# 2022 AMC 8 Problems/Problem 23

## Problem

A $\triangle$ or $\bigcirc$ is placed in each of the nine squares in a $3$-by- $3$ grid. Shown below is a sample configuration with three $\triangle$s in a line. $[asy] //diagram by kante314 size(3.3cm); defaultpen(linewidth(1)); real r = 0.37; path equi = r * dir(-30) -- (r+0.03) * dir(90) -- r * dir(210) -- cycle; draw((0,0)--(0,3)--(3,3)--(3,0)--cycle); draw((0,1)--(3,1)--(3,2)--(0,2)--cycle); draw((1,0)--(1,3)--(2,3)--(2,0)--cycle); draw(circle((3/2,5/2),1/3)); draw(circle((5/2,1/2),1/3)); draw(circle((3/2,3/2),1/3)); draw(shift(0.5,0.38) * equi); draw(shift(1.5,0.38) * equi); draw(shift(0.5,1.38) * equi); draw(shift(2.5,1.38) * equi); draw(shift(0.5,2.38) * equi); draw(shift(2.5,2.38) * equi); [/asy]$ How many configurations will have three $\triangle$s in a line and three $\bigcirc$s in a line? $\textbf{(A) } 39 \qquad \textbf{(B) } 42 \qquad \textbf{(C) } 78 \qquad \textbf{(D) } 84 \qquad \textbf{(E) } 96$

## Solution 1 (Casework)

Notice that diagonals and a vertical-horizontal pair can never work, so the only possibilities are if all lines are vertical or if all lines are horizontal. These are essentially the same, so we'll count up how many work with all lines of shapes vertical, and then multiply by 2 at the end.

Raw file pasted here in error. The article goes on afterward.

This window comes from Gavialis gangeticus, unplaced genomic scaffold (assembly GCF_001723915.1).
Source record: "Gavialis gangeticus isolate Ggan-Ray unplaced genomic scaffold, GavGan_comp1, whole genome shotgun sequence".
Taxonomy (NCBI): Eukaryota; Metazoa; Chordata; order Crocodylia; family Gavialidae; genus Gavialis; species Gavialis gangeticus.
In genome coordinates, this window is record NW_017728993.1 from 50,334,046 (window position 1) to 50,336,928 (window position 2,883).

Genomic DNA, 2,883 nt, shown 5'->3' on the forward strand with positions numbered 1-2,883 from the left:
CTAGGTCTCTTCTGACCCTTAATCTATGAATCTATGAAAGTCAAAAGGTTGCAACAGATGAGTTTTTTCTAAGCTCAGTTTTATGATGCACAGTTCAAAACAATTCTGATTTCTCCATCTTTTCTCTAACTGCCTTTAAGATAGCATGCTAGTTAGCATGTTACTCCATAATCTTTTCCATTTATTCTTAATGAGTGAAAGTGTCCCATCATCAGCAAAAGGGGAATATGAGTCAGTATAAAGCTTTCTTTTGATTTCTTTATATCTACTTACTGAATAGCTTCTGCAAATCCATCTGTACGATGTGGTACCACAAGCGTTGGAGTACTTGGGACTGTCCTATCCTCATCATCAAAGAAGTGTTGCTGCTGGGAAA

We take casework:

Case 1: 3 lines: In this case, the lines would need to be $2$ of one shape and $1$ of another, so there are $\frac{3!}{2} = 3$ ways to arrange the lines and $2$ ways to pick which shape has only one line. In total, this is $3\cdot 2 = 6.$

Case 2: 2 lines: In this case, the lines would be one line of triangles, one line of circles, and the last one can be anything that includes both shapes. There are $3! = 6$ ways to arrange the lines and $2^3-2 = 6$ ways to choose the last line. In total, this is $6\cdot 6 = 36.$

Finally, we add and multiply: $2(36+6)=2(42)=\boxed{\textbf{(D) }84}$.

~wamofan

## Solution 2

We will only consider cases where the three identical symbols are the same column, but at the end we shall double our answer as the same holds true for rows. There are $3$ ways to choose a column with all $\bigcirc$'s and $2$ ways to choose a column with all $\triangle$'s. The third column can be filled in $2^3=8$ ways. Therefore, we have a total of $3\cdot2\cdot8=48$ cases. However, we overcounted the cases with $2$ complete columns of with one symbol and $1$ complete column with another symbol. This happens in $2\cdot3=6$ cases. $48-6=42$. However, we have to remember to double our answer, giving us $\boxed{\textbf{(D) }84}$ ways to complete the grid.

~MathFun1000

~ pi_is_3.14

## Video Solution

~Mathematical Dexterity

~Interstigation

~STEMbreezy

~savannahsolver

## Video Solution

The problems on this page are copyrighted by the Mathematical Association of America's American Mathematics Competitions.